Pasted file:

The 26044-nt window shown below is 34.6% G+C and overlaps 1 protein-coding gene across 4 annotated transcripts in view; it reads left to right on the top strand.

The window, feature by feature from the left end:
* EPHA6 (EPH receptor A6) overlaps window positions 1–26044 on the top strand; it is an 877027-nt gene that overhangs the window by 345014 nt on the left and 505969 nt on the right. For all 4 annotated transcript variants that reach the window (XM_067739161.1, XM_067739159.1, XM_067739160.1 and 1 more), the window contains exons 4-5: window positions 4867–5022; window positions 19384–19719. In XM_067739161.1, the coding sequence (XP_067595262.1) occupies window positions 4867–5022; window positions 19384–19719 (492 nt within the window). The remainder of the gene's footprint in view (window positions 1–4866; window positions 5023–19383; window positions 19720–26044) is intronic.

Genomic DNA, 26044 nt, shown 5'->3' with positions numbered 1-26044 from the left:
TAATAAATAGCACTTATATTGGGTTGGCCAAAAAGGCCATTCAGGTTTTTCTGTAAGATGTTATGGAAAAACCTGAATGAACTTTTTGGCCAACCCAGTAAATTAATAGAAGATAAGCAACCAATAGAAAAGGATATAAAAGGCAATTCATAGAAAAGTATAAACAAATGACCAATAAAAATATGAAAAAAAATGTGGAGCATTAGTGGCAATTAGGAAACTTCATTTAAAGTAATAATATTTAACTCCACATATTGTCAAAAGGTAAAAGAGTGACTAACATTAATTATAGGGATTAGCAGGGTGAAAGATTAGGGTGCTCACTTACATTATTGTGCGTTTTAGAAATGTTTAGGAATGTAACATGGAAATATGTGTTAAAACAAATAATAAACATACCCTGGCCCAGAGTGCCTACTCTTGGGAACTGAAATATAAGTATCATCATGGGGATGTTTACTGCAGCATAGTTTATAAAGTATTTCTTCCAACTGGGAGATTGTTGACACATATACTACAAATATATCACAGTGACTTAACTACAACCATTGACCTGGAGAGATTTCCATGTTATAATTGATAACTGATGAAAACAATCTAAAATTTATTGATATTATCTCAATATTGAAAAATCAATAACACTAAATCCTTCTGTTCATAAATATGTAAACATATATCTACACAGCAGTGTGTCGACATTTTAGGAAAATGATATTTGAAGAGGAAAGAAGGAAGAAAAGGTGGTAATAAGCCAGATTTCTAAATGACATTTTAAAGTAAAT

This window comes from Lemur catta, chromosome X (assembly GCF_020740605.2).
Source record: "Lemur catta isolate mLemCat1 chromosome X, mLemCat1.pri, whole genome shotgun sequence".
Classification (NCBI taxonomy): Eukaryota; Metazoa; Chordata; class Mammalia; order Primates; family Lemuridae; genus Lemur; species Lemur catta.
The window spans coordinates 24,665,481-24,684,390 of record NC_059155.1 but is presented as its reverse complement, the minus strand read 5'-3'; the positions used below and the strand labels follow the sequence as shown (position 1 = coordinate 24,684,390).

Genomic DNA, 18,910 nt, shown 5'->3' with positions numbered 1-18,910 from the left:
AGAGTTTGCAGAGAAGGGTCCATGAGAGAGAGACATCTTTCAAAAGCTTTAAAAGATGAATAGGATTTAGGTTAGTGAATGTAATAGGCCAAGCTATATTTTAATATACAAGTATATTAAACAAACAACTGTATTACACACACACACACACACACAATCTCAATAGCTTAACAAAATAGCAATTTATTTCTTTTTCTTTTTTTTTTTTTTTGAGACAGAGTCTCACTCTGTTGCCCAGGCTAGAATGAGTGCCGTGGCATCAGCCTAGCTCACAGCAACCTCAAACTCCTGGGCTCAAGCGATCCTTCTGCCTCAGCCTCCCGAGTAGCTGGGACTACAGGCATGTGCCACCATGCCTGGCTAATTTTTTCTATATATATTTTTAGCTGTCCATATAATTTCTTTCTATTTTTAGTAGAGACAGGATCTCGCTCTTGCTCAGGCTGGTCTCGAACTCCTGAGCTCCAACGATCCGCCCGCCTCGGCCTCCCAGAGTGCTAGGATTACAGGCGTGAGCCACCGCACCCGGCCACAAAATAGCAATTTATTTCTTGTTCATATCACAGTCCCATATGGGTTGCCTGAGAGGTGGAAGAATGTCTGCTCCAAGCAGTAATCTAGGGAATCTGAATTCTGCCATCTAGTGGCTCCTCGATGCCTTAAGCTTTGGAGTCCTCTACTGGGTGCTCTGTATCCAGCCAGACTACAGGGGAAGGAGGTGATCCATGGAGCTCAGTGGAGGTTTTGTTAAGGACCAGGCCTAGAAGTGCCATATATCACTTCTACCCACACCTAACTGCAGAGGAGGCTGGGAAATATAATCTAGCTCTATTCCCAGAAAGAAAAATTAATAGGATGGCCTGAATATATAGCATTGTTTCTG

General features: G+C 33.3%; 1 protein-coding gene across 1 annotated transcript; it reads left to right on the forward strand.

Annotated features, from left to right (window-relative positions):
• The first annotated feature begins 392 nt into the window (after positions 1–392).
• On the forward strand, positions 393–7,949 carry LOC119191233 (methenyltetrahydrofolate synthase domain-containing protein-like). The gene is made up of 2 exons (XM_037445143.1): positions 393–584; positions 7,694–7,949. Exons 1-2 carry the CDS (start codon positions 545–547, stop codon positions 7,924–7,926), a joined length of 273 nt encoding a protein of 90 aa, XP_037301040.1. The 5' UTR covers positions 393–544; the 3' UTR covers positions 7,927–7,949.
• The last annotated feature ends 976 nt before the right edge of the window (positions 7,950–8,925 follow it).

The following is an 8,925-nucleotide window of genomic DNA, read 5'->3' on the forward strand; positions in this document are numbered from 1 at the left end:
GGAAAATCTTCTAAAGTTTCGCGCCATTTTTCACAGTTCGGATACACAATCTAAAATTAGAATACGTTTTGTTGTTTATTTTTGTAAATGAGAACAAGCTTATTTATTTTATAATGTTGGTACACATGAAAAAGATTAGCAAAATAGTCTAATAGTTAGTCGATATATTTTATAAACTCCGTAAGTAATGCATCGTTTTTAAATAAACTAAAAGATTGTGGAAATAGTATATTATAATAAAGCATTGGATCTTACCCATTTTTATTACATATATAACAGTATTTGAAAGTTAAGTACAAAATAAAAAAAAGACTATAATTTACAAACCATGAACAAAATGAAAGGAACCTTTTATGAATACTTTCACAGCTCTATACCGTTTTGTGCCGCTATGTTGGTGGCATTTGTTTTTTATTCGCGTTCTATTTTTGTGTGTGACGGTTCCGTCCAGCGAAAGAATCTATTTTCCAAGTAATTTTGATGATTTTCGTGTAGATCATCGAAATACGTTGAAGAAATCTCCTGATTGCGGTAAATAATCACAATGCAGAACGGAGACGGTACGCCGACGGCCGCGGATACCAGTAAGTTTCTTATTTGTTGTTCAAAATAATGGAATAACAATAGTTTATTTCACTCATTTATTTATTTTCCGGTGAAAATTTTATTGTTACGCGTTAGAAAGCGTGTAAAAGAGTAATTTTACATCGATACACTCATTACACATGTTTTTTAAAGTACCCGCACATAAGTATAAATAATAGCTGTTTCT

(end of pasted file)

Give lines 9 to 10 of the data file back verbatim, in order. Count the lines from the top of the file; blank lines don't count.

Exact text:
The window spans coordinates 24,665,481-24,684,390 of record NC_059155.1 but is presented as its reverse complement, the minus strand read 5'-3'; the positions used below and the strand labels follow the sequence as shown (position 1 = coordinate 24,684,390).

Genomic DNA, 18,910 nt, shown 5'->3' with positions numbered 1-18,910 from the left: